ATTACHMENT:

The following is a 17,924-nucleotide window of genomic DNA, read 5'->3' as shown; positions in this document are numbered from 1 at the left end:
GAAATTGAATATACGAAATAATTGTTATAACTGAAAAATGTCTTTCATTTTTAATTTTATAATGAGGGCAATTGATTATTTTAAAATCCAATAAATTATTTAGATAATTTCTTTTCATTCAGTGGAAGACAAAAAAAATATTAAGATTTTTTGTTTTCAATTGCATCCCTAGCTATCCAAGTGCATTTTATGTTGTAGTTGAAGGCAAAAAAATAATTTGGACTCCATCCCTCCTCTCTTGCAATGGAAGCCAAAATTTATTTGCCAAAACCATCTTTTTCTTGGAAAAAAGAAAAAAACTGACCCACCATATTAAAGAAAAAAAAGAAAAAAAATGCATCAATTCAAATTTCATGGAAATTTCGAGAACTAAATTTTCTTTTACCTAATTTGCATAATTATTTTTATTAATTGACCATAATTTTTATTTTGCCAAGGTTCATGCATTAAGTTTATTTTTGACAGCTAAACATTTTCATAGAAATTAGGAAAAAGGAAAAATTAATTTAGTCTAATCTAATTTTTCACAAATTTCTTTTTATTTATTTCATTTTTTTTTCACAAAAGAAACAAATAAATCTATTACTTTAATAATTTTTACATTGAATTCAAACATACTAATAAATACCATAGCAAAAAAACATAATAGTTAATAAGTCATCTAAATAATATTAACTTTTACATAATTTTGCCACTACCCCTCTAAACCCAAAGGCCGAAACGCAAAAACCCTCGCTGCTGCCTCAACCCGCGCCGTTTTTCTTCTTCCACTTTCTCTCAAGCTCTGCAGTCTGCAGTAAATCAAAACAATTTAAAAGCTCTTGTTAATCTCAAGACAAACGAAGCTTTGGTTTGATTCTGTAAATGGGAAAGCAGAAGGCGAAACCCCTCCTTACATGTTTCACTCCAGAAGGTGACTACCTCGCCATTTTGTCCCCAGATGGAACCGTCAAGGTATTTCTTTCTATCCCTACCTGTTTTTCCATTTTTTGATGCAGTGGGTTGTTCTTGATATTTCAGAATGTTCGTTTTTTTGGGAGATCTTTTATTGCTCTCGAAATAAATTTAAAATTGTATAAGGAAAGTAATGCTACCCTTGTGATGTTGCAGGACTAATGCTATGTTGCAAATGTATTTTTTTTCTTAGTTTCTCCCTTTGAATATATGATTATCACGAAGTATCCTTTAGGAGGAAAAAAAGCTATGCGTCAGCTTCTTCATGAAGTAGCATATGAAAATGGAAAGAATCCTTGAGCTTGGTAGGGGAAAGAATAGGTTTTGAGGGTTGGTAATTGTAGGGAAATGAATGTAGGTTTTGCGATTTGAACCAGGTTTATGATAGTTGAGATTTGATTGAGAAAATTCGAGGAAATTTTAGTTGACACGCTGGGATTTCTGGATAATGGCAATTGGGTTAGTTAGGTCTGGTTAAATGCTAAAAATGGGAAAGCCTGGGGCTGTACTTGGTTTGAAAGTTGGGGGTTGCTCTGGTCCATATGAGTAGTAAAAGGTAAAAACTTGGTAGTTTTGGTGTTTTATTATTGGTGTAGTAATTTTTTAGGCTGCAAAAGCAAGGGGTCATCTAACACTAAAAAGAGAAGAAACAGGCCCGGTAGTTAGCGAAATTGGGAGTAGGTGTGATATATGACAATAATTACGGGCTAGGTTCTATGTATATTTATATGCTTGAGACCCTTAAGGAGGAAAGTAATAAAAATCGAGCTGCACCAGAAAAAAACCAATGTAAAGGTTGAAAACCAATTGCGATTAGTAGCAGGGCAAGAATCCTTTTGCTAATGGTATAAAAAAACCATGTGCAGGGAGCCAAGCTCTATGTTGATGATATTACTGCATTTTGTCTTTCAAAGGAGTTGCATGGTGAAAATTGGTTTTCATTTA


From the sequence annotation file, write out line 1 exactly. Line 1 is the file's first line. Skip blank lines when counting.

The following is a 17,924-nucleotide window of genomic DNA, read 5'->3' as shown; positions in this document are numbered from 1 at the left end: